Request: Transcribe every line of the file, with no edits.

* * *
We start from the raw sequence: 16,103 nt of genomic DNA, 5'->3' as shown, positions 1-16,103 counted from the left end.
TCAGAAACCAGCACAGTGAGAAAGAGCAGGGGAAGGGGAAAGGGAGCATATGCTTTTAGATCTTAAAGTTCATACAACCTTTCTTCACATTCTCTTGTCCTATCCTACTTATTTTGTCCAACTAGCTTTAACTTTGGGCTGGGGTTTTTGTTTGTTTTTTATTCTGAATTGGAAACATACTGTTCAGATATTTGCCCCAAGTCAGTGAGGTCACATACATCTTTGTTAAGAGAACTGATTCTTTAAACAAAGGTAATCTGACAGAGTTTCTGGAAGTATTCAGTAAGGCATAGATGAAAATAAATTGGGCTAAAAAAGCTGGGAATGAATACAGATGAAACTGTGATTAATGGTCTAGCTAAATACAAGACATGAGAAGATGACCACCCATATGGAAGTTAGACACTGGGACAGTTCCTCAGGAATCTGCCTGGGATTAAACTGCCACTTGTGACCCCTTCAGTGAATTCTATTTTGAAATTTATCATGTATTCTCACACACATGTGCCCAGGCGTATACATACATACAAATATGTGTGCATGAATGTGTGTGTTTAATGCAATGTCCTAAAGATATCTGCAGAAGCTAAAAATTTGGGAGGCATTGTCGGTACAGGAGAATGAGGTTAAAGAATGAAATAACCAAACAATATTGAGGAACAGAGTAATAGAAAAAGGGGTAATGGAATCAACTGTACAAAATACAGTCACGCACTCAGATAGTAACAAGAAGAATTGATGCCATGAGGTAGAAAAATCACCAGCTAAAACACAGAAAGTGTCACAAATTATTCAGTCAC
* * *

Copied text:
We start from the raw sequence: 16,103 nt of genomic DNA, 5'->3' as shown, positions 1-16,103 counted from the left end.
TCAGAAACCAGCACAGTGAGAAAGAGCAGGGGAAGGGGAAAGGGAGCATATGCTTTTAGATCTTAAAGTTCATACAACCTTTCTTCACATTCTCTTGTCCTATCCTACTTATTTTGTCCAACTAGCTTTAACTTTGGGCTGGGGTTTTTGTTTGTTTTTTATTCTGAATTGGAAACATACTGTTCAGATATTTGCCCCAAGTCAGTGAGGTCACATACATCTTTGTTAAGAGAACTGATTCTTTAAACAAAGGTAATCTGACAGAGTTTCTGGAAGTATTCAGTAAGGCATAGATGAAAATAAATTGGGCTAAAAAAGCTGGGAATGAATACAGATGAAACTGTGATTAATGGTCTAGCTAAATACAAGACATGAGAAGATGACCACCCATATGGAAGTTAGACACTGGGACAGTTCCTCAGGAATCTGCCTGGGATTAAACTGCCACTTGTGACCCCTTCAGTGAATTCTATTTTGAAATTTATCATGTATTCTCACACACATGTGCCCAGGCGTATACATACATACAAATATGTGTGCATGAATGTGTGTGTTTAATGCAATGTCCTAAAGATATCTGCAGAAGCTAAAAATTTGGGAGGCATTGTCGGTACAGGAGAATGAGGTTAAAGAATGAAATAACCAAACAATATTGAGGAACAGAGTAATAGAAAAAGGGGTAATGGAATCAACTGTACAAAATACAGTCACGCACTCAGATAGTAACAAGAAGAATTGATGCCATGAGGTAGAAAAATCACCAGCTAAAACACAGAAAGTGTCACAAATTATTCAGTCAC